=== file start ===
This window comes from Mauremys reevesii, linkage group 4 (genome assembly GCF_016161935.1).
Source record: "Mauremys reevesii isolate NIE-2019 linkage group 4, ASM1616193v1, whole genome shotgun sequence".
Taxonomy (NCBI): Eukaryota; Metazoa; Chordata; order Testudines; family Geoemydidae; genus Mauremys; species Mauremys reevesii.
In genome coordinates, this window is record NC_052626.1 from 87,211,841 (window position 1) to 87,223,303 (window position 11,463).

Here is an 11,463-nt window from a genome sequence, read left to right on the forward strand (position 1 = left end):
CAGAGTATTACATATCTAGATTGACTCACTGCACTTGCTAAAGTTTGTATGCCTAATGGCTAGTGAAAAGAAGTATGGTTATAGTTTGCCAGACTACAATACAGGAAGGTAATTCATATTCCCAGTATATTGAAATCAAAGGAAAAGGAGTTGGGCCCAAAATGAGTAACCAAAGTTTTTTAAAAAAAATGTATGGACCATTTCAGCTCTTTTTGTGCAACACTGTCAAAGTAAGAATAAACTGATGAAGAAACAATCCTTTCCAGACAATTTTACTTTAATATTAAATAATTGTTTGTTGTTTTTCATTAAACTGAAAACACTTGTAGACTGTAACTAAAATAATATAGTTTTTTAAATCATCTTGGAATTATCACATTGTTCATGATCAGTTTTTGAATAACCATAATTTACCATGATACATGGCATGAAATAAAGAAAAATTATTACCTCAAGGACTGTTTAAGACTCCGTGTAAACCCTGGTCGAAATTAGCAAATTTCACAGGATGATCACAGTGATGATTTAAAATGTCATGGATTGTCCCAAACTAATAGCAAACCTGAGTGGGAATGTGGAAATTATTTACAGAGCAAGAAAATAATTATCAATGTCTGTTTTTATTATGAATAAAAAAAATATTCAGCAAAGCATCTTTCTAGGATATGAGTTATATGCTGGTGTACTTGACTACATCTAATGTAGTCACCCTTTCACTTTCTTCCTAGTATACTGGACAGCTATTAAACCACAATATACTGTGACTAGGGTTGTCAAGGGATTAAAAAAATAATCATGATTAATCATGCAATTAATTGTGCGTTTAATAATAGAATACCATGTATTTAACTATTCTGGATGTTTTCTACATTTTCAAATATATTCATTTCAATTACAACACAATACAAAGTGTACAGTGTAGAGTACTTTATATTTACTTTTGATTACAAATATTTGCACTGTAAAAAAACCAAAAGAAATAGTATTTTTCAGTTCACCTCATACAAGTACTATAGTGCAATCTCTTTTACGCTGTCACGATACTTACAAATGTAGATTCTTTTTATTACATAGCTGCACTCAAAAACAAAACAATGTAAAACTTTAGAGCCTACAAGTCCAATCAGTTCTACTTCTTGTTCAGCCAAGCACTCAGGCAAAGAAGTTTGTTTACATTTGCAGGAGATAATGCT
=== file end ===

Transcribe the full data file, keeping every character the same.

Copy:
This window comes from Mauremys reevesii, linkage group 4 (genome assembly GCF_016161935.1).
Source record: "Mauremys reevesii isolate NIE-2019 linkage group 4, ASM1616193v1, whole genome shotgun sequence".
Taxonomy (NCBI): Eukaryota; Metazoa; Chordata; order Testudines; family Geoemydidae; genus Mauremys; species Mauremys reevesii.
In genome coordinates, this window is record NC_052626.1 from 87,211,841 (window position 1) to 87,223,303 (window position 11,463).

Here is an 11,463-nt window from a genome sequence, read left to right on the forward strand (position 1 = left end):
CAGAGTATTACATATCTAGATTGACTCACTGCACTTGCTAAAGTTTGTATGCCTAATGGCTAGTGAAAAGAAGTATGGTTATAGTTTGCCAGACTACAATACAGGAAGGTAATTCATATTCCCAGTATATTGAAATCAAAGGAAAAGGAGTTGGGCCCAAAATGAGTAACCAAAGTTTTTTAAAAAAAATGTATGGACCATTTCAGCTCTTTTTGTGCAACACTGTCAAAGTAAGAATAAACTGATGAAGAAACAATCCTTTCCAGACAATTTTACTTTAATATTAAATAATTGTTTGTTGTTTTTCATTAAACTGAAAACACTTGTAGACTGTAACTAAAATAATATAGTTTTTTAAATCATCTTGGAATTATCACATTGTTCATGATCAGTTTTTGAATAACCATAATTTACCATGATACATGGCATGAAATAAAGAAAAATTATTACCTCAAGGACTGTTTAAGACTCCGTGTAAACCCTGGTCGAAATTAGCAAATTTCACAGGATGATCACAGTGATGATTTAAAATGTCATGGATTGTCCCAAACTAATAGCAAACCTGAGTGGGAATGTGGAAATTATTTACAGAGCAAGAAAATAATTATCAATGTCTGTTTTTATTATGAATAAAAAAAATATTCAGCAAAGCATCTTTCTAGGATATGAGTTATATGCTGGTGTACTTGACTACATCTAATGTAGTCACCCTTTCACTTTCTTCCTAGTATACTGGACAGCTATTAAACCACAATATACTGTGACTAGGGTTGTCAAGGGATTAAAAAAATAATCATGATTAATCATGCAATTAATTGTGCGTTTAATAATAGAATACCATGTATTTAACTATTCTGGATGTTTTCTACATTTTCAAATATATTCATTTCAATTACAACACAATACAAAGTGTACAGTGTAGAGTACTTTATATTTACTTTTGATTACAAATATTTGCACTGTAAAAAAACCAAAAGAAATAGTATTTTTCAGTTCACCTCATACAAGTACTATAGTGCAATCTCTTTTACGCTGTCACGATACTTACAAATGTAGATTCTTTTTATTACATAGCTGCACTCAAAAACAAAACAATGTAAAACTTTAGAGCCTACAAGTCCAATCAGTTCTACTTCTTGTTCAGCCAAGCACTCAGGCAAAGAAGTTTGTTTACATTTGCAGGAGATAATGCT